Tunku later quipped that the next one of his grandchildren to get married could do so in Malaysia as it would be a lot easier and cheaper!
Tunku’s generosity was as much material as it was in spirit. He was always willing to help anyone in need but he would never do anything against his principles.
He drew the line when it came to using his influence for material gain and he was proud that he never abused his position. He would repeatedly tell us that when he died it would be with “hati suci”, a clear conscience. You only had to look at his houses to see that he never lived a lavish lifestyle.
He never amassed great wealth during his premiership. What little he had was inherited from his mother, a shrewd Thai businesswoman. It has also been well-documented that whatever property he had was sold to raise funds for Umno and other such purposes.
I know he was disappointed no one in his immediate family pursued a career in politics. My youngest sister, Sharifah Menjelara (named after the Tunku’s mother), had the makings of a politician but she opted for a career in advertising instead.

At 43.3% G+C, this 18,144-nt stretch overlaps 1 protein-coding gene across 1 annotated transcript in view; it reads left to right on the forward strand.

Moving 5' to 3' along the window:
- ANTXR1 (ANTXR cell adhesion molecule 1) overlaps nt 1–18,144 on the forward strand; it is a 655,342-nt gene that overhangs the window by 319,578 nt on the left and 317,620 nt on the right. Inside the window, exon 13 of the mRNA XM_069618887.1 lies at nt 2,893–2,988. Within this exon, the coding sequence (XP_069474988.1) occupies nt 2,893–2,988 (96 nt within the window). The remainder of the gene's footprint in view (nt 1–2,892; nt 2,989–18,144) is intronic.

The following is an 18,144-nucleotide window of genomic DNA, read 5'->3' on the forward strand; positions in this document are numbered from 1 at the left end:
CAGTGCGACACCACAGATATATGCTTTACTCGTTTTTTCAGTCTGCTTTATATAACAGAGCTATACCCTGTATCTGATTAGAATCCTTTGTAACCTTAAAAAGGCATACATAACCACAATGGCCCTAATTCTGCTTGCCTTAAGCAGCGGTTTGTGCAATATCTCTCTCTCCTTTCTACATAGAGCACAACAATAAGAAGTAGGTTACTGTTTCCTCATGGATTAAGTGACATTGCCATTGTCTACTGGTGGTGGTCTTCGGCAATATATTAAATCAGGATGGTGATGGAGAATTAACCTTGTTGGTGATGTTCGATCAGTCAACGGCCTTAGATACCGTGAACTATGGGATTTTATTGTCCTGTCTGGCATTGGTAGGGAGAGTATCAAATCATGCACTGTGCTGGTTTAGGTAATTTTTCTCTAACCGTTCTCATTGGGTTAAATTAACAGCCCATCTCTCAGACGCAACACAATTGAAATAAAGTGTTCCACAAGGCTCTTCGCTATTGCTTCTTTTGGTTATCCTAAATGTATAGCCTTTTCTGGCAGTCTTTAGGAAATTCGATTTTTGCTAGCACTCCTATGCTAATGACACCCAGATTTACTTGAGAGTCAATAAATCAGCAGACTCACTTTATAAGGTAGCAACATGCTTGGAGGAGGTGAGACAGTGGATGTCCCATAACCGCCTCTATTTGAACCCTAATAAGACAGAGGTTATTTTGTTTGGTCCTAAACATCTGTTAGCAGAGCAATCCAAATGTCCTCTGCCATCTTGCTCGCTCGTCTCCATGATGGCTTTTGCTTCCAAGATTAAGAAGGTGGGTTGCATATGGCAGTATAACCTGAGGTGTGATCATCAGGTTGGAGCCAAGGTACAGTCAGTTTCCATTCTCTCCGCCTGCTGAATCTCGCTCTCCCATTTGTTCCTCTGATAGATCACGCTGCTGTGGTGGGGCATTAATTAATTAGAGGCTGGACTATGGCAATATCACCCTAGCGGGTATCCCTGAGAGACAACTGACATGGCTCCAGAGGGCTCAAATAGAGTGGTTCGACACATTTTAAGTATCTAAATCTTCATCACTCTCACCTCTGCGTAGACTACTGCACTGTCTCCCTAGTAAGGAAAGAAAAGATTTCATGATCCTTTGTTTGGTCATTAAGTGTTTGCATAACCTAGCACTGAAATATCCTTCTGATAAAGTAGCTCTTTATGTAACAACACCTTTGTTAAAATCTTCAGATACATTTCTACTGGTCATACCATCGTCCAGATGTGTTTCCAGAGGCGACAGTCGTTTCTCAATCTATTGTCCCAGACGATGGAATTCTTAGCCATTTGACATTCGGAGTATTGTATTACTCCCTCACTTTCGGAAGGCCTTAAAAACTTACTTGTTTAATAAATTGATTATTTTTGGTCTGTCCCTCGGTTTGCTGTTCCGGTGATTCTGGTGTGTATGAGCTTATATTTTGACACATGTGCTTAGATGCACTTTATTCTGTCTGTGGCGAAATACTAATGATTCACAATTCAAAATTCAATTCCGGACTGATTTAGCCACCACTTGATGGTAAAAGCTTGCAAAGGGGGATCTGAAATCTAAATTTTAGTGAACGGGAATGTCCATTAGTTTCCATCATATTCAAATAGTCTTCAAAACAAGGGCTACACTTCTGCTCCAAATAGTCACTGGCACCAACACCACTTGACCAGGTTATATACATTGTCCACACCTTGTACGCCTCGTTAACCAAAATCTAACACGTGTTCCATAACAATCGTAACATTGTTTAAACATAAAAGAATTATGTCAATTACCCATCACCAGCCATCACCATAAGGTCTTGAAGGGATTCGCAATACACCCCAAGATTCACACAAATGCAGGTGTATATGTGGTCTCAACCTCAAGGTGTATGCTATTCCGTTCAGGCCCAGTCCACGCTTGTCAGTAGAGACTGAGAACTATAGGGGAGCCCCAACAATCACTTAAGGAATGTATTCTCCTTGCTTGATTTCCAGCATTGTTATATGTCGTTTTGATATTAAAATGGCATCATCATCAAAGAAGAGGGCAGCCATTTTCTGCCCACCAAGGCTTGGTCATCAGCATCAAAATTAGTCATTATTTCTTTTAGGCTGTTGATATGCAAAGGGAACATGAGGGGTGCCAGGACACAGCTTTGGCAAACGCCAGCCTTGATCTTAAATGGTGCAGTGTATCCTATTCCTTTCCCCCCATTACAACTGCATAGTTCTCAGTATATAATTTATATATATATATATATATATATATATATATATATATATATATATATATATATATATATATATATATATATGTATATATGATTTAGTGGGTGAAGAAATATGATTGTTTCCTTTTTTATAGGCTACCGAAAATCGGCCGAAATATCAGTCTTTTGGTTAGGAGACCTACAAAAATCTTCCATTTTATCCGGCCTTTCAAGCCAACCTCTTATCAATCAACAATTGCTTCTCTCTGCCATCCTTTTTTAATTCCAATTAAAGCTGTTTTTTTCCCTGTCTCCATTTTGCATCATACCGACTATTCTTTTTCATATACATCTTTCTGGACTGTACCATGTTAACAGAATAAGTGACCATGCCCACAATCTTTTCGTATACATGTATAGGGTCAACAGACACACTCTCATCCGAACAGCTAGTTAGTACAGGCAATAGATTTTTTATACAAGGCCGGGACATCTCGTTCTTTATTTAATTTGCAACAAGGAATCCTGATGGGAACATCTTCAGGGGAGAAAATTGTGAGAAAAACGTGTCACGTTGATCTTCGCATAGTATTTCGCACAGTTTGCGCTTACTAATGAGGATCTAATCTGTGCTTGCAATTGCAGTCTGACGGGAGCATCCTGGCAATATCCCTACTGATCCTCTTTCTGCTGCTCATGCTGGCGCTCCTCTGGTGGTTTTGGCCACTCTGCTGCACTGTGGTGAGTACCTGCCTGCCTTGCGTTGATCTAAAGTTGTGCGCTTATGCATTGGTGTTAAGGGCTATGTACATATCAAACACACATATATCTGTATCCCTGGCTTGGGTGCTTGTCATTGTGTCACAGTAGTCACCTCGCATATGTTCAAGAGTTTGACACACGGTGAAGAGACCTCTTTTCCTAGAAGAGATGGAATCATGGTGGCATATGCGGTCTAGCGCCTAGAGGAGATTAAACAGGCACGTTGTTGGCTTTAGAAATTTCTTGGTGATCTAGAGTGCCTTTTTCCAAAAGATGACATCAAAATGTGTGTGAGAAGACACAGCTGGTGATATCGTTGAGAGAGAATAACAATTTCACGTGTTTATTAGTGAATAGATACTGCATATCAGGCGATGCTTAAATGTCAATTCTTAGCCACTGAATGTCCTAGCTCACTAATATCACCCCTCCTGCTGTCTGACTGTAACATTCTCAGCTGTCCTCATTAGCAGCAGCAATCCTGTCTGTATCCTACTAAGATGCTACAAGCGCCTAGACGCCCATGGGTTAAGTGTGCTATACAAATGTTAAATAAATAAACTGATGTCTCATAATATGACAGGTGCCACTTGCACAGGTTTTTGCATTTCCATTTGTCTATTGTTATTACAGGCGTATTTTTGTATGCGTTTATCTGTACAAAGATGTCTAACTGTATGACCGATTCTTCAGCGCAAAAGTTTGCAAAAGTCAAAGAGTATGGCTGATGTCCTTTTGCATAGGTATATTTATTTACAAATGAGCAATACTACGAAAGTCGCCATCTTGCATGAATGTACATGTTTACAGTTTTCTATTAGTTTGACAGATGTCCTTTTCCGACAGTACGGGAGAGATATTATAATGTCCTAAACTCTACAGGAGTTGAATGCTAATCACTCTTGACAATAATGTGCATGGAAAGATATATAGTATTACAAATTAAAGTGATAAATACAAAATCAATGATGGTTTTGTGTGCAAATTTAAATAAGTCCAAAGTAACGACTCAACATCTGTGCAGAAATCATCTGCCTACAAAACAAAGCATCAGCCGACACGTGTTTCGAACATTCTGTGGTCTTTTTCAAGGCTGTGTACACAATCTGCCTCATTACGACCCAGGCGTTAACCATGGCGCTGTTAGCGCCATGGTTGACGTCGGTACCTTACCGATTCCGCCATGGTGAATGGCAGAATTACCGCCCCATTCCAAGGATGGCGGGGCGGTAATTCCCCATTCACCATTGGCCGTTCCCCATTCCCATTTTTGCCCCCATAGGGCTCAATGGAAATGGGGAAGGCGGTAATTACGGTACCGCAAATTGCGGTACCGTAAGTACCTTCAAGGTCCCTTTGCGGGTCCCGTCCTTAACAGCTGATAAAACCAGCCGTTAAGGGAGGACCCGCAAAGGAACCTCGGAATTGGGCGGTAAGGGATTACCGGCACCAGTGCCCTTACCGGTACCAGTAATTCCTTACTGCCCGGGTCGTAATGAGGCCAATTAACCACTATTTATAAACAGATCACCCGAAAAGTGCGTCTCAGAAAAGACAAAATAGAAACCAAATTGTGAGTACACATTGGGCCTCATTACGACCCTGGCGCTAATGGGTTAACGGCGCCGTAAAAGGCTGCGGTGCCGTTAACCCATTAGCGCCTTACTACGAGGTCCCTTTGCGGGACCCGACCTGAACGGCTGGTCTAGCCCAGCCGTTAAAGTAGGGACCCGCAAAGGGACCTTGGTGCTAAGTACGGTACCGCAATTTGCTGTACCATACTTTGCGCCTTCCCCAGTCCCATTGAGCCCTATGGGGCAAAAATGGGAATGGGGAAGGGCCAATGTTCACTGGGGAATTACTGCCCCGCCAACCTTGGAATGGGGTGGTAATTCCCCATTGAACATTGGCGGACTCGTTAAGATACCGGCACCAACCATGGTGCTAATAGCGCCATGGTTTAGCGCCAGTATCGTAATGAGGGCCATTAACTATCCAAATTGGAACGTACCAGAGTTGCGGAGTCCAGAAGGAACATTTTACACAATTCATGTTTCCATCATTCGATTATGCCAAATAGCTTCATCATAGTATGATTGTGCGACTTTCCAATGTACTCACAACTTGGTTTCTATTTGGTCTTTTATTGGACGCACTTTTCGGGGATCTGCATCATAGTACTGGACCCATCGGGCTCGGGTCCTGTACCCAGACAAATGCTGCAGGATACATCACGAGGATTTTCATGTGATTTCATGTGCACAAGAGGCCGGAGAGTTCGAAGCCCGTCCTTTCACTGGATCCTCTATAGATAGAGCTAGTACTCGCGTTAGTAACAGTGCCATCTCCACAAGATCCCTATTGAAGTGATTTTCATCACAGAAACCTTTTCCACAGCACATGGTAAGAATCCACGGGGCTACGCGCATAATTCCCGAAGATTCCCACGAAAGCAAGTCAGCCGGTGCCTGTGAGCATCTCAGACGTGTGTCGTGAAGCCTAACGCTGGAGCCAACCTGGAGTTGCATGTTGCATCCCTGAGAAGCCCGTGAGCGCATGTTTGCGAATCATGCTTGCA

Tunku was a contradictory person in some ways. He greatly admired career women and supported women’s movements. But, probably because of his age, he had certain conservative ideas about other things, such as the way girls should dress. He also wanted to see the women in the family quickly married off, believing they would thus be well taken care of.
He used to say how he owed everything to his mother and often quoted the saying, “The hand that rocks the cradle rules the world.”
Tunku was a fair man and never showed favouritism towards the boys in the family even though girls outnumbered them. He had one son and a daughter by his first wife, two daughters by a later marriage, one grandson and eight granddaughters, three great-grandsons and nine great-granddaughters.
Tunku was one of those rare people who could laugh at themselves. He had a cheeky brand of wit and used to regale us with humorous anecdotes.